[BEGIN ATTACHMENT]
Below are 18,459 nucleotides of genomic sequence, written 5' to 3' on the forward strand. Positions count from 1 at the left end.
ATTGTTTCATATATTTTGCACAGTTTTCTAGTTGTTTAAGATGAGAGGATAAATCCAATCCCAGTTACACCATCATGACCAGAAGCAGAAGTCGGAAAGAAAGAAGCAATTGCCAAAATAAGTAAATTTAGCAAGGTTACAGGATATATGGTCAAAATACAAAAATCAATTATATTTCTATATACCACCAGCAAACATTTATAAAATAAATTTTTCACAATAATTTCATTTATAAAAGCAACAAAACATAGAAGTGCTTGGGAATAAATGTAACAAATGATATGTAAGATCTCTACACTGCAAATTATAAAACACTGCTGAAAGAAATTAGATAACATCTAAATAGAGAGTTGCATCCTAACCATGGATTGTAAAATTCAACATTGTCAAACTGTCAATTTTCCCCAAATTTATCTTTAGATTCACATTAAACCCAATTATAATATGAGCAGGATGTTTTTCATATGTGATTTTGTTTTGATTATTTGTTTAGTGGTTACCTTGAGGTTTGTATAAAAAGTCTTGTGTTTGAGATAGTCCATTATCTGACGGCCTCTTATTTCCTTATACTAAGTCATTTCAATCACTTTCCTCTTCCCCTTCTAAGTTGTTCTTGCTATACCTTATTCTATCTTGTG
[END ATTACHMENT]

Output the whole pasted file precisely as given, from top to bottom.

Below are 18,459 nucleotides of genomic sequence, written 5' to 3' on the forward strand. Positions count from 1 at the left end.
ATTGTTTCATATATTTTGCACAGTTTTCTAGTTGTTTAAGATGAGAGGATAAATCCAATCCCAGTTACACCATCATGACCAGAAGCAGAAGTCGGAAAGAAAGAAGCAATTGCCAAAATAAGTAAATTTAGCAAGGTTACAGGATATATGGTCAAAATACAAAAATCAATTATATTTCTATATACCACCAGCAAACATTTATAAAATAAATTTTTCACAATAATTTCATTTATAAAAGCAACAAAACATAGAAGTGCTTGGGAATAAATGTAACAAATGATATGTAAGATCTCTACACTGCAAATTATAAAACACTGCTGAAAGAAATTAGATAACATCTAAATAGAGAGTTGCATCCTAACCATGGATTGTAAAATTCAACATTGTCAAACTGTCAATTTTCCCCAAATTTATCTTTAGATTCACATTAAACCCAATTATAATATGAGCAGGATGTTTTTCATATGTGATTTTGTTTTGATTATTTGTTTAGTGGTTACCTTGAGGTTTGTATAAAAAGTCTTGTGTTTGAGATAGTCCATTATCTGACGGCCTCTTATTTCCTTATACTAAGTCATTTCAATCACTTTCCTCTTCCCCTTCTAAGTTGTTCTTGCTATACCTTATTCTATCTTGTG